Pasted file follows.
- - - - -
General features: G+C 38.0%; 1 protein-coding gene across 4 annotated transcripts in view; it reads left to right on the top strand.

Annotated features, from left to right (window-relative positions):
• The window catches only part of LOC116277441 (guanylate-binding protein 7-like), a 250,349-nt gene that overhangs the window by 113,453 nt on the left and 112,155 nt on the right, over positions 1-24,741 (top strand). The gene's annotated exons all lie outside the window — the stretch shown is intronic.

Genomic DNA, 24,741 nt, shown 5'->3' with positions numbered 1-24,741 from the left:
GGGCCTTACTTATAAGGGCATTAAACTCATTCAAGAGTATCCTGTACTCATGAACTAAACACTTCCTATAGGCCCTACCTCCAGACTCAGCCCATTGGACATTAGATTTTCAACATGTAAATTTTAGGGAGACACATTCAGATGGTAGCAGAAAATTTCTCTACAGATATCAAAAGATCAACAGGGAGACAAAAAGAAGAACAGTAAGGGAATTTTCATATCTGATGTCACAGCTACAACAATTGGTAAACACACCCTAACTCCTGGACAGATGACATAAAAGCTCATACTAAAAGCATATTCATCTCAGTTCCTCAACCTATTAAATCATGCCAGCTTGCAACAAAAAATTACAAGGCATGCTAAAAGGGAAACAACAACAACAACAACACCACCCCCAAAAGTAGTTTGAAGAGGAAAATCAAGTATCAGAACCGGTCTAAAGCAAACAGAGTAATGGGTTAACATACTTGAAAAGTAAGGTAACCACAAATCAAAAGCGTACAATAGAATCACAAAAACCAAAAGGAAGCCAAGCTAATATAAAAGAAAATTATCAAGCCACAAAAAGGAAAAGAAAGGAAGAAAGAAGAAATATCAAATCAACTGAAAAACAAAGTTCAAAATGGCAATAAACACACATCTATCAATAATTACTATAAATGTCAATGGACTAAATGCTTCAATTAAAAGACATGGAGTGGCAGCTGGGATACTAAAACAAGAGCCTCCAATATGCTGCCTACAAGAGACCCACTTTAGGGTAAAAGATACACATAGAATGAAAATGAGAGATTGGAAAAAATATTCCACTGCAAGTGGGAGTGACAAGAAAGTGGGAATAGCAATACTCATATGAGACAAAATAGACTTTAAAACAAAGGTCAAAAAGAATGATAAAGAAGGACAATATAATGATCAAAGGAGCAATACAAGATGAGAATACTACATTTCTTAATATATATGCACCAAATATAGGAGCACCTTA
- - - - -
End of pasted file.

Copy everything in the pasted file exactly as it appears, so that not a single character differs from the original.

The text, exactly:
General features: G+C 38.0%; 1 protein-coding gene across 4 annotated transcripts in view; it reads left to right on the top strand.

Annotated features, from left to right (window-relative positions):
• The window catches only part of LOC116277441 (guanylate-binding protein 7-like), a 250,349-nt gene that overhangs the window by 113,453 nt on the left and 112,155 nt on the right, over positions 1-24,741 (top strand). The gene's annotated exons all lie outside the window — the stretch shown is intronic.

Genomic DNA, 24,741 nt, shown 5'->3' with positions numbered 1-24,741 from the left:
GGGCCTTACTTATAAGGGCATTAAACTCATTCAAGAGTATCCTGTACTCATGAACTAAACACTTCCTATAGGCCCTACCTCCAGACTCAGCCCATTGGACATTAGATTTTCAACATGTAAATTTTAGGGAGACACATTCAGATGGTAGCAGAAAATTTCTCTACAGATATCAAAAGATCAACAGGGAGACAAAAAGAAGAACAGTAAGGGAATTTTCATATCTGATGTCACAGCTACAACAATTGGTAAACACACCCTAACTCCTGGACAGATGACATAAAAGCTCATACTAAAAGCATATTCATCTCAGTTCCTCAACCTATTAAATCATGCCAGCTTGCAACAAAAAATTACAAGGCATGCTAAAAGGGAAACAACAACAACAACAACACCACCCCCAAAAGTAGTTTGAAGAGGAAAATCAAGTATCAGAACCGGTCTAAAGCAAACAGAGTAATGGGTTAACATACTTGAAAAGTAAGGTAACCACAAATCAAAAGCGTACAATAGAATCACAAAAACCAAAAGGAAGCCAAGCTAATATAAAAGAAAATTATCAAGCCACAAAAAGGAAAAGAAAGGAAGAAAGAAGAAATATCAAATCAACTGAAAAACAAAGTTCAAAATGGCAATAAACACACATCTATCAATAATTACTATAAATGTCAATGGACTAAATGCTTCAATTAAAAGACATGGAGTGGCAGCTGGGATACTAAAACAAGAGCCTCCAATATGCTGCCTACAAGAGACCCACTTTAGGGTAAAAGATACACATAGAATGAAAATGAGAGATTGGAAAAAATATTCCACTGCAAGTGGGAGTGACAAGAAAGTGGGAATAGCAATACTCATATGAGACAAAATAGACTTTAAAACAAAGGTCAAAAAGAATGATAAAGAAGGACAATATAATGATCAAAGGAGCAATACAAGATGAGAATACTACATTTCTTAATATATATGCACCAAATATAGGAGCACCTTA